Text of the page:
It's useful to recall that social media sites - things like Facebook and Twitter - exist to enable user defined interaction between people. In a business context, that probably means trying to get out useful information that your community would be interested in. What it doesn't mean is an echo chamber consisting of self proclaimed "social media experts" patting each other on the back all day. Michael Pinto:
The zombies then seek each other: You'll always notice that of the 5,000 followers that a social media expert has that all 5,000 of them are also social media "experts". Their only form of conversation is to quote each other and live tweet conferences where they gather. Like any good Ponzi scheme the lead zombies can make a good living feeding the hopes and aspirations of the worker level drones who parrot their every blog entry.
You see a lot of this kind of thing on Twitter - there are tons of people who chatter all day long amongst themselves about their own brilliance in this new arena. It's one thing for consultants selling that sort of expertise to do this; it's something else again to watch their fawning acolytes from product oriented companies engaging in it - what's the point?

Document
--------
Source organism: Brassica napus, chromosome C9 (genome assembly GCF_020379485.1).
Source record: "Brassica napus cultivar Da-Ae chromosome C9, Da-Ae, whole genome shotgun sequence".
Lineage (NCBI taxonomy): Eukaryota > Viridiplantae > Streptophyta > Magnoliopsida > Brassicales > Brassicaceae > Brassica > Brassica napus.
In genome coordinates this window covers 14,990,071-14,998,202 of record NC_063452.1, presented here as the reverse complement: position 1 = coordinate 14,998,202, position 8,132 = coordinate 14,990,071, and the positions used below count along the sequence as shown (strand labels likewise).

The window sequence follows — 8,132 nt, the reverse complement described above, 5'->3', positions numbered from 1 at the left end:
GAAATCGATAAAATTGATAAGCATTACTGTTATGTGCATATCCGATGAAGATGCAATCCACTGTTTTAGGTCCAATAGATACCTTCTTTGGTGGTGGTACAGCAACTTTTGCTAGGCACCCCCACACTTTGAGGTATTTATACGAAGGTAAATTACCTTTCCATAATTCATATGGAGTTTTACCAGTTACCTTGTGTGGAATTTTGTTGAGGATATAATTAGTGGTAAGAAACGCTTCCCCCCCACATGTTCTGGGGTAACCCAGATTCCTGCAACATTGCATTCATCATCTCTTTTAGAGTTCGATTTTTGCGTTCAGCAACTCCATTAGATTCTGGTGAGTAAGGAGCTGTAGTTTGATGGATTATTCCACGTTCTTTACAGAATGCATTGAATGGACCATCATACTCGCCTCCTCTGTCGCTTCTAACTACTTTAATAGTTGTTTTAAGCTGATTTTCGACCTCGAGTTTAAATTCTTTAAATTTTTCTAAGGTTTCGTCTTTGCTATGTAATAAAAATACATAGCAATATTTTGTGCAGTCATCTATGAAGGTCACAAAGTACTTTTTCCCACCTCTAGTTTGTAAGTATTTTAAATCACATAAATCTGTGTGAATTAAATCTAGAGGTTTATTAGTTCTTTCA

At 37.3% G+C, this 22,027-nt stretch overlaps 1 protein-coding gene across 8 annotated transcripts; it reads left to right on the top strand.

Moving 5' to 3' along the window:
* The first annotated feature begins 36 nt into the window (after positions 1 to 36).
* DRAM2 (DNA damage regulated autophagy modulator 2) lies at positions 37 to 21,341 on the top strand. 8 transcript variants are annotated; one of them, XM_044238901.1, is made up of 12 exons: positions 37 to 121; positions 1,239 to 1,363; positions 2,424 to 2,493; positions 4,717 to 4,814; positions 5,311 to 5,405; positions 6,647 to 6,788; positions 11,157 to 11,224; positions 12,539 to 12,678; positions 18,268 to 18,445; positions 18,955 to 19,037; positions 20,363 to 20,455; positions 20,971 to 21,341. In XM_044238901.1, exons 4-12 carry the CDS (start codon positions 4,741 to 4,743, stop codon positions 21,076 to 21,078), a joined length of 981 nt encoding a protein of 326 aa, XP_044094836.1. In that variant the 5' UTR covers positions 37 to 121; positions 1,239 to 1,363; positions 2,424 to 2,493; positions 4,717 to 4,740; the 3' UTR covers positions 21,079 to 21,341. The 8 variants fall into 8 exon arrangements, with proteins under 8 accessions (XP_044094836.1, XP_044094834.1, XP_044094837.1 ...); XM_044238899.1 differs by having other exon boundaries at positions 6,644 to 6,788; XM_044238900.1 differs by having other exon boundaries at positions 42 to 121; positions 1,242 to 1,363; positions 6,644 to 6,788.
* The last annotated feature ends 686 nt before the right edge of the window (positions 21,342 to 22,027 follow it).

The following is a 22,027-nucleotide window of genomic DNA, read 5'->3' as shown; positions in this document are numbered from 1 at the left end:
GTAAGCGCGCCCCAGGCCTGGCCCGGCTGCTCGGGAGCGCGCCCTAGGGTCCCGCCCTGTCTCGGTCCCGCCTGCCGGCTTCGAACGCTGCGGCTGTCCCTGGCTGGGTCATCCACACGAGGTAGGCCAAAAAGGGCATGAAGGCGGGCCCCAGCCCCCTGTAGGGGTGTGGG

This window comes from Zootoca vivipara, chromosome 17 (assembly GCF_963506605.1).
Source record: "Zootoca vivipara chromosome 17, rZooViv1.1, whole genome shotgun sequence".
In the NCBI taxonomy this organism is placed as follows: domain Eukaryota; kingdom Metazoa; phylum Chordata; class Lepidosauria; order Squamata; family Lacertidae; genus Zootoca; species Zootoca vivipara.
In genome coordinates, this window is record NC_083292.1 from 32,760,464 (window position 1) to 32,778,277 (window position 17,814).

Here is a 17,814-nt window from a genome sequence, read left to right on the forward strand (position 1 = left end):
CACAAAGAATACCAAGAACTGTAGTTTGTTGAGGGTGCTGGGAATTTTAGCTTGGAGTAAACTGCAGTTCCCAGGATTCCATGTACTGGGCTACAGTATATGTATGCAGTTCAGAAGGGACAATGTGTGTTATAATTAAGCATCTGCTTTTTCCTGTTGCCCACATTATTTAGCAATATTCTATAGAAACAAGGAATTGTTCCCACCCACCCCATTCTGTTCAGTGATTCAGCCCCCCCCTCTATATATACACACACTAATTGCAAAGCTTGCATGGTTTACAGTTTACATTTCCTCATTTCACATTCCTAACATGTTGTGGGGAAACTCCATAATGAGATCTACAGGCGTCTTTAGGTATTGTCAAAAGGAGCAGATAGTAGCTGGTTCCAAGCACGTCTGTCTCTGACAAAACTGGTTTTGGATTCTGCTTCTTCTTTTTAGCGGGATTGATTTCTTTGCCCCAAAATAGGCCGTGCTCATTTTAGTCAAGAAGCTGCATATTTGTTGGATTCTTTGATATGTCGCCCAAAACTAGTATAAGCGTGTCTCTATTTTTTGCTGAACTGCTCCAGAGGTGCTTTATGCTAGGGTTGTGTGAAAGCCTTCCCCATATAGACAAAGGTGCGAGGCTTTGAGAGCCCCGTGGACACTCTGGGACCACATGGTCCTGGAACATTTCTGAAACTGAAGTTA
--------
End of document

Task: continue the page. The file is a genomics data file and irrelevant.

I make use of Twitter (the vast majority of my tweets are auto-posts from this blog). I'm also on Facebook, where I cross-post the "Smalltalk Daily" videos. I like to think that broadens the potential reach of those videos. The thing is, I'm trying to use social media sites in support of my basic mission: spread Smalltalk knowledge generally, and Cincom Smalltalk knowledge specifically.
So what's the bottom line here? Social Media is a means, not an end. If you're going to jump in, you need to have a goal in mind. That goal could be personal, like "find old friends from high school". It could be a corporate goal, like "make it easier to find information about our product(s)". If it's instead something like "broadcast my brilliance in the social media environment", then there's a new catchphrase that defines what you're doing: